The meniscus (plural: menisci, from the Greek for "crescent") is the curve in the upper surface of a liquid close to the surface of the container or another object, caused by surface tension. It can be either convex or concave. A convex meniscus occurs when the molecules have a stronger attraction to each other (cohesion) than to the material of the container (adhesion). This may be seen between mercury and glass in barometers  and thermometers. Conversely, a concave meniscus occurs when the molecules of the liquid attract those of the container's, causing the surface of the liquid to cave downwards. This can be seen in a glass of water.
Capillary action acts on concave menisci to pull the liquid up, increasing favorable contact area between liquid and container, and on convex menisci to pull the liquid down, reducing the amount of contact area. This phenomenon is important in transpirational pull in plants. Honey, water, milk etc. have a lower meniscus. When a tube of a narrow bore, often called a capillary tube, is dipped into a liquid and the liquid wets the tube (with zero contact angle), the liquid surface inside the tube forms a concave meniscus, which is a virtually spherical surface having the same radius, r, as the inside of the tube. The tube experiences a downward force of magnitude 2πrdσ.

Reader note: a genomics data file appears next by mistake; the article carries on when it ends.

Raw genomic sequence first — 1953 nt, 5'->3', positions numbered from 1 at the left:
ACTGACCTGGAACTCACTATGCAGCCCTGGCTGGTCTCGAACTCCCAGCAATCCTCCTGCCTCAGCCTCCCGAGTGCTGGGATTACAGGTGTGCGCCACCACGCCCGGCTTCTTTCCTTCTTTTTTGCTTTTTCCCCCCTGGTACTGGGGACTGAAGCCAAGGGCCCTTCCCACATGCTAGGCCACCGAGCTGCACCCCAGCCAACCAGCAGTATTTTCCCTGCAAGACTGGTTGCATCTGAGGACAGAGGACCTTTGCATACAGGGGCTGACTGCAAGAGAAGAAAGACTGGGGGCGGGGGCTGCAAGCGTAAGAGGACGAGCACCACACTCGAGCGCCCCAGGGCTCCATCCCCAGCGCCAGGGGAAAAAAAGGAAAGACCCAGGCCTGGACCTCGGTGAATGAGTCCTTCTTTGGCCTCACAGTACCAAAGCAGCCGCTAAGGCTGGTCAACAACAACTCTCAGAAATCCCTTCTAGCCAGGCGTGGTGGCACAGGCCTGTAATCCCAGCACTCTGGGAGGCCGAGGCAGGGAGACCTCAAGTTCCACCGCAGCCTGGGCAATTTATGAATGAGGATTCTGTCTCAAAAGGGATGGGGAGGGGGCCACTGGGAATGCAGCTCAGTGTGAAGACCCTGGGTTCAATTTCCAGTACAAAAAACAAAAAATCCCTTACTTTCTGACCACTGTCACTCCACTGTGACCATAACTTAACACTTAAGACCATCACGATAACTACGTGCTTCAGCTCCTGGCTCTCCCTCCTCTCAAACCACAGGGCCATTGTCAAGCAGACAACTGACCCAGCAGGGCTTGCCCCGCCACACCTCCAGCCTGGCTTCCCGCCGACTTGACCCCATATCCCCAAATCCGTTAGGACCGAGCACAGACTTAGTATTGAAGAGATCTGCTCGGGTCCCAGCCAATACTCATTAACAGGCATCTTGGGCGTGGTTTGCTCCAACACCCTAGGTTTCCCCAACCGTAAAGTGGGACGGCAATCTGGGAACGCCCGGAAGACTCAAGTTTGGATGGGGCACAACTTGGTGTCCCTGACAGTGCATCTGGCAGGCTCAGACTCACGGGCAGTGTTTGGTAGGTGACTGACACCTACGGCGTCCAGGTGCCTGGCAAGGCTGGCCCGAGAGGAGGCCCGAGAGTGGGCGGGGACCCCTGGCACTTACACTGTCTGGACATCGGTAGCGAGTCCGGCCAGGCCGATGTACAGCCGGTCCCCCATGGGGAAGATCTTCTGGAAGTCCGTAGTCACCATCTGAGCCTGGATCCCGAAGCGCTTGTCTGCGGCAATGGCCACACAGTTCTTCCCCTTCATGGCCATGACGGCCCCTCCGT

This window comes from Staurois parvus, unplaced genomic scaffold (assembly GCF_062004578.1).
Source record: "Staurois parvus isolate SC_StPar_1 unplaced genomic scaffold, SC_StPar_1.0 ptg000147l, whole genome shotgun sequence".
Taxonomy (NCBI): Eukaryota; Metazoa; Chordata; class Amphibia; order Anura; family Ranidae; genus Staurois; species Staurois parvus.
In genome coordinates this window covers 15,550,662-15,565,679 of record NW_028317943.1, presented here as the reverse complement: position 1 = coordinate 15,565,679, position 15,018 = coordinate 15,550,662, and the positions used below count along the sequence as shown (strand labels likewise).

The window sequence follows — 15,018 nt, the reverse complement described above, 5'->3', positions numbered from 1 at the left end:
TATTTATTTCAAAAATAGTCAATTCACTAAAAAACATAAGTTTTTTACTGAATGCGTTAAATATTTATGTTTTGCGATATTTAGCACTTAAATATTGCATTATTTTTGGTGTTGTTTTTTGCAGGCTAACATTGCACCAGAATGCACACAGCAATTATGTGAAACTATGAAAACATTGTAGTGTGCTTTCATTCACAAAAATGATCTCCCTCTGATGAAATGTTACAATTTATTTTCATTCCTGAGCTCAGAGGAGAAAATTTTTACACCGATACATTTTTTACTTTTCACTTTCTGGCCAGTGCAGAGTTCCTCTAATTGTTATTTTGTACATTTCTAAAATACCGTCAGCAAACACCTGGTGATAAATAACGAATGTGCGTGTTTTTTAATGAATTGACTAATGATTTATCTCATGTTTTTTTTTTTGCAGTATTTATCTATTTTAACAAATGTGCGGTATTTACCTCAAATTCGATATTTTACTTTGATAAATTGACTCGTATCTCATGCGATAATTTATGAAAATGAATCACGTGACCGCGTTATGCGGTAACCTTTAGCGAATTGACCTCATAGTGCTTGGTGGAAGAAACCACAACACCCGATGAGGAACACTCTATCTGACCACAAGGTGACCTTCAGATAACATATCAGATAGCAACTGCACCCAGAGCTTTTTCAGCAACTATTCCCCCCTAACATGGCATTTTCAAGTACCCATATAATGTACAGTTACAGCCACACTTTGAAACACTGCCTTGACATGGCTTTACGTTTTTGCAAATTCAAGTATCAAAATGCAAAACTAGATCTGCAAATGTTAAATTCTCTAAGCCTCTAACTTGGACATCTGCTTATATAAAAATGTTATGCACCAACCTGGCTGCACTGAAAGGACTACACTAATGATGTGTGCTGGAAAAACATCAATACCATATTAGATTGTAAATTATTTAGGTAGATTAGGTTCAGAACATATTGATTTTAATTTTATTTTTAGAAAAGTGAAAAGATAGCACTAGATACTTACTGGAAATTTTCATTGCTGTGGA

When reading a scale on the side of an instrument filled up with liquid, the meniscus must be taken into account in order to obtain a precise measurement. Manufacturers take the meniscus into account and calibrate their measurement marks relative to the resulting meniscus. The measurement is taken with the meniscus at eye level to eliminate parallax error, and at the center of the meniscus, i.e. the top of a convex meniscus, or the bottom of a concave meniscus. This means that the instrument is calibrated for one specific fluid, usually water.
- Moore, John W.; Stanitski, Conrad L.; Jurs, Peter C. Chemistry: The Molecular Science. Belmont, CA: Brooks/Cole, 2005. 290.
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